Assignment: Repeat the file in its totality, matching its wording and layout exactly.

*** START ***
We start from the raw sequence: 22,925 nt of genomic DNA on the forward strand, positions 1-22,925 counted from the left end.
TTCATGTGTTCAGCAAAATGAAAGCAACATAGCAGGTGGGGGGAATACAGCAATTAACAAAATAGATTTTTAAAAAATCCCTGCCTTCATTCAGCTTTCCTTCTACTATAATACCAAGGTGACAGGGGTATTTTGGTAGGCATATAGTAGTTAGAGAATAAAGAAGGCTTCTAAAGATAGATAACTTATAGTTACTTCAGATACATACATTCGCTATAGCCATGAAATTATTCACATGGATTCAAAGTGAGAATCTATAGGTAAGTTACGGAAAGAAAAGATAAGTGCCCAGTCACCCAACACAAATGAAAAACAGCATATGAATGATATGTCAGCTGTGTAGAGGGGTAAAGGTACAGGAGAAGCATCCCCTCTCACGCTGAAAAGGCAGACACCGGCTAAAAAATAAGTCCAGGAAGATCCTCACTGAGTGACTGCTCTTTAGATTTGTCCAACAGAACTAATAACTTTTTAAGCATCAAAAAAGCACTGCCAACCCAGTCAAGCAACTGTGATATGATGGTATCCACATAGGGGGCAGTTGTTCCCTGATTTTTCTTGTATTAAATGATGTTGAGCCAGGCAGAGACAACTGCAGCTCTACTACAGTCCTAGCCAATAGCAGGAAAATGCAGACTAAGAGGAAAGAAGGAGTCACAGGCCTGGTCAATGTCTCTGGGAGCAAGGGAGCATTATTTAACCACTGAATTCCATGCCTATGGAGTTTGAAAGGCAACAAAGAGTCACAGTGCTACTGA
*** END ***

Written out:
We start from the raw sequence: 22,925 nt of genomic DNA on the forward strand, positions 1-22,925 counted from the left end.
TTCATGTGTTCAGCAAAATGAAAGCAACATAGCAGGTGGGGGGAATACAGCAATTAACAAAATAGATTTTTAAAAAATCCCTGCCTTCATTCAGCTTTCCTTCTACTATAATACCAAGGTGACAGGGGTATTTTGGTAGGCATATAGTAGTTAGAGAATAAAGAAGGCTTCTAAAGATAGATAACTTATAGTTACTTCAGATACATACATTCGCTATAGCCATGAAATTATTCACATGGATTCAAAGTGAGAATCTATAGGTAAGTTACGGAAAGAAAAGATAAGTGCCCAGTCACCCAACACAAATGAAAAACAGCATATGAATGATATGTCAGCTGTGTAGAGGGGTAAAGGTACAGGAGAAGCATCCCCTCTCACGCTGAAAAGGCAGACACCGGCTAAAAAATAAGTCCAGGAAGATCCTCACTGAGTGACTGCTCTTTAGATTTGTCCAACAGAACTAATAACTTTTTAAGCATCAAAAAAGCACTGCCAACCCAGTCAAGCAACTGTGATATGATGGTATCCACATAGGGGGCAGTTGTTCCCTGATTTTTCTTGTATTAAATGATGTTGAGCCAGGCAGAGACAACTGCAGCTCTACTACAGTCCTAGCCAATAGCAGGAAAATGCAGACTAAGAGGAAAGAAGGAGTCACAGGCCTGGTCAATGTCTCTGGGAGCAAGGGAGCATTATTTAACCACTGAATTCCATGCCTATGGAGTTTGAAAGGCAACAAAGAGTCACAGTGCTACTGA